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"

Don't throw your rotaaway."
The
¥
Little
Statesman
A
riiddle-of-the-Road Manual for
American Voters
<r
EDITED BY
K. L. ARMSTRONG
3%
"
This word to all when Iam dead :
Be sureyou1re right;
then
go ahead."
Davy Crockett.
THE
CHICAGO:
COPYRIGHT,
1895
SCHULTE PUBLISHING COMPANY
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"
When Istand in the United States Treasury Istand on
Englishsoil."—Nathaniel P. Banks.
THE DOCUMENTARY EVIDENCE.
THAT
the pernicious financial legislation of the United
States was not due merely to ignorance, but was the result
of a most damnable conspiracy, aided by venality and corrup¬
tion, is proven by the documents which follow. The reader is
asked to read them carefully. Trace the winding trail of the
serpent and behold its glitteringgolden head.
First comes the famous Hazzardcircular. This was issued
by an agent of the London capitalists to New York capitalists
in1862. Itwas first given to the general public on Sept.} 18,
1886, by the Council Grove (Kas.) Guard, beingreprinted from
a copy taken from the letter files of the First National Bank
of Council Grove:
The HazzardCircular.
Slavery is likely to be abolished by the war power, and
chattel
slavery destroyed. This Iand my European friends
are infavor of,for slavery is but the owning of labor and oar-
ries with it the care of the laborer, while the European plan,
led on by England, is capital control of labor by controlling
wages. THIS CAN BE DONE BY CONTROLLING THE
MONEY.
Thegreat debt that capitalists will see to itis made
out of the war must be used as a measure to control the vol¬
umeof money; to accomplish this the bonds must be usedas a
banking basis. Weare now waiting to get theSecretary of the
Treasury to make thisrecommendationtoCongress. It will not
do to allow the "greenback," as it is called, to circulate as
money any lengthof time, for we cannot control them, but we
can control the bonds, and through them the bank issue.
Chas. Hazzard.
Hazzard was Here.
State
op
Indiana,
)
County of Posey,
J
'
James G. Nisbett, beingduly sworn deposes and says: I
amseventy-three years of age and live inPosey County, Indi¬
ana, where Ihave residedfor sixty-five years. In1861 Iand
Sheridan Anderson, who is now dead, of the same county, en¬
listedinthe service of the UnitedStates Army, Sixtieth Regi-
213
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214 The Documentary Evidence.
ment and Company Cof the IndianaInfantry. In July, 1862,
our command
joined theforces of General Dumont at Lebanon,
Ky. About the twenty-fifth of the same month Mr. Anderson
andmyself were detailed as guards and placed on police duty
on MainStreet. Inpassing near the General'sheadquarters we
were hailedandordered to "shadow" a party of three persons-
one woman andtwo men-who were then passingon theopposite
side of the street, find out their business and report. We
learned that one man and the woman were Kentuckians and
the other man was an Englishman. We had considerable con¬
versation with the Englishman who gave his name as Chas.
Hazzard. He said he had recently come from Englandto con¬
fer with the business men of this countryina financial scheme.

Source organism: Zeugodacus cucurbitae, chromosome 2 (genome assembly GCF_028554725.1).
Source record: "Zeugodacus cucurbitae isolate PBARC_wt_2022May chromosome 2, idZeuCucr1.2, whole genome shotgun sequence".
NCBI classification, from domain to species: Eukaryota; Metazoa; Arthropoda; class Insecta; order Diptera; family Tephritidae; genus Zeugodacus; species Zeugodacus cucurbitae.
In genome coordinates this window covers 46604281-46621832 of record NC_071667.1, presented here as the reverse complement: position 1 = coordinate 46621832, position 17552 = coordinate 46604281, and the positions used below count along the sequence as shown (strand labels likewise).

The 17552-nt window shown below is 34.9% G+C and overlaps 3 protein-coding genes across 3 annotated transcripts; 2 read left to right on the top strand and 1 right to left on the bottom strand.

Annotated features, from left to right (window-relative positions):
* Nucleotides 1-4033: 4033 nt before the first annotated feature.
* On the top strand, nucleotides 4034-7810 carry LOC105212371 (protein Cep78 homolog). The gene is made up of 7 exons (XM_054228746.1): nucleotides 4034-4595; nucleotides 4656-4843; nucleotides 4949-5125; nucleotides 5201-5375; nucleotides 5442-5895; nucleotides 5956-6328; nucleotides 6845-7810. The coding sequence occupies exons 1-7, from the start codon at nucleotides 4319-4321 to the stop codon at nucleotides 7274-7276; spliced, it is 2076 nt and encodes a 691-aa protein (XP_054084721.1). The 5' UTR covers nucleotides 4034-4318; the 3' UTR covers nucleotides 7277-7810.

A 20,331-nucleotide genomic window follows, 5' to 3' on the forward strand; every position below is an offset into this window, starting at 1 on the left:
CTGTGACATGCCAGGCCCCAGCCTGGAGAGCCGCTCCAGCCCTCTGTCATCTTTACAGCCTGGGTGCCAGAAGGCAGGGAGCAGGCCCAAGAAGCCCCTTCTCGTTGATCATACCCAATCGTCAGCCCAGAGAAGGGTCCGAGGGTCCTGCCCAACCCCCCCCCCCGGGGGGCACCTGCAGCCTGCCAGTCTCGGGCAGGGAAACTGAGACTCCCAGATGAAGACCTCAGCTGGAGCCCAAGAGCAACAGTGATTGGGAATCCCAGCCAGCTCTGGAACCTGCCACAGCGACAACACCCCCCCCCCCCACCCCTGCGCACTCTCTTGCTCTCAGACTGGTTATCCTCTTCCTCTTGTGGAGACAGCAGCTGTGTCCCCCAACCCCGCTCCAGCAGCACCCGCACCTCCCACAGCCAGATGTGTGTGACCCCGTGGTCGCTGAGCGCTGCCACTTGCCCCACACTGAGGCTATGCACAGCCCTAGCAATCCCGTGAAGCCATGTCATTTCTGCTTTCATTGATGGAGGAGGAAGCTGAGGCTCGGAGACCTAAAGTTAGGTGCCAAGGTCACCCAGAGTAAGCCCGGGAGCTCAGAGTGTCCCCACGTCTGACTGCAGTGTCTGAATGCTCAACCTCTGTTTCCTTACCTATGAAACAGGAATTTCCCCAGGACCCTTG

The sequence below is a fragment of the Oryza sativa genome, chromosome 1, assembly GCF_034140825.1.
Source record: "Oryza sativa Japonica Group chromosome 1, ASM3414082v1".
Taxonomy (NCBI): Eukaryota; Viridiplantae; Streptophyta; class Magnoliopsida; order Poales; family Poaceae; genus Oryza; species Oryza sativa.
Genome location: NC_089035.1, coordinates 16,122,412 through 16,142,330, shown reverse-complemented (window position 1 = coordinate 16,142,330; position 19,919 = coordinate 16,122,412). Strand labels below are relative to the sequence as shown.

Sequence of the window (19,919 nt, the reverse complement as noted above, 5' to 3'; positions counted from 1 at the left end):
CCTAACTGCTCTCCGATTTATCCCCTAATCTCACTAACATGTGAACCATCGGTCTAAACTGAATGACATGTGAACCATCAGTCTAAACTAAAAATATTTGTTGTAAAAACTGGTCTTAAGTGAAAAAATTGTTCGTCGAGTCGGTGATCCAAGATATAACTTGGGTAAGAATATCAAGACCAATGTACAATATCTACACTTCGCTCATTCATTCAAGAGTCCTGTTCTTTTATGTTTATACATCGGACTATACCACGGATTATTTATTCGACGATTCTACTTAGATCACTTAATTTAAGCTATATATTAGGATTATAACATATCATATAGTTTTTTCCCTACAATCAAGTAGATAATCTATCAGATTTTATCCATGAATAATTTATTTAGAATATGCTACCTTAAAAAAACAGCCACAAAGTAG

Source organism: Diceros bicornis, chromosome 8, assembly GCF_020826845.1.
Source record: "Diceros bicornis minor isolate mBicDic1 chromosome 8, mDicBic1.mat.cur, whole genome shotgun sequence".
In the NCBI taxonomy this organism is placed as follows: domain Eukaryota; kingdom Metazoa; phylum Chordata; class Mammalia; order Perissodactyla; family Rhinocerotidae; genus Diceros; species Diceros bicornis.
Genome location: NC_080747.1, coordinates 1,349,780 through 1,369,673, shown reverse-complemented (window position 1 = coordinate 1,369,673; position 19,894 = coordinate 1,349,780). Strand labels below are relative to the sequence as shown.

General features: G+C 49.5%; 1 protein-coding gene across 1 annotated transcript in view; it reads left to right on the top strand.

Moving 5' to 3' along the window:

We toldhimthat he was lucky instriking a very large body of
very busy men,andasrepresentativesof headquarterswedesired
tangible information of his business that we might report it to
the authorities. Inresponse to this he took one of a small
package of envelopes and gave it to Mr. Anderson, saying its
contentswould explain the business and allay any suspicions
that might have arisen regarding him. This occurred in the
post-office, and we then reported the matter to General Du¬
mont at headquarters, giving himthe circular inthe presence
oc several officers who happened to be present at the time. An
exact copy of that document was kept by us, and the following
is a correct readingof the same.
[Here follows the circular printed above.]
James G. Nisbett.
Subscribed and sworn to before me this 29th day of May,
1894. John B. Smith,
(Seal) Notary Public.
Bribing the Law-Makers.
The following shows how the crime of 1873 was paid for
by Britishgold:
State
op
Colorado,
)
Countyof Arapahoe. )
'
Frederick A. Luckenbach, being first sworn, on oath de¬
poses and says: "Iam sixty-two years of age. Iwas born in
Bucks County, Pennsylvania. Iremoved to the city of Phila¬
delphia intheyear of 1846, and continued to reside there until
1866, when Iremoved to the city of NewYork. In Philadel¬
phiaIwas inthe furniture business. InNew York Ibranched
intomachinery and inventions, and am the patentee of Luck-
enbach's pneumaticpulverizer, which machines are now inuse
fenerally
inthe eastern part of the United States and Europe.
now reside inDenver, having removed from New York two
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The Documentary Evidence. 215
years ago. Iam well known inNew York. Ihave been a mem¬
ber of the Produce Exchange and am well acquainted with
many members of that body. Iam well known by Mr.Erastus
Wiman. Inthe year of 1865 Ivisited London, England, for
the
purpose
of placing there Pennsylvania oil properties in
which Iwas interested. Itook with me lettersof introduction
to many gentlemen inLondon, among them one to Mr. Ernest
Seyd, from Robert M. Foust, ex-Treasurer of Philadelphia. I
became well acquainted with Mr. Seyd and also with his
brother, RichardSeyd, who, Iunderstand, is yet living. Ivis¬
itedLondon thereafter every year, and at each visit renewed
my acquaintance with Mr. Seyd and upon each occasion be¬
came his guest one or more times, joining his family at dinner
or other meals. InFebruary, 1874, while on one of these visits
and while his guest at dinner, I, among other things, alluded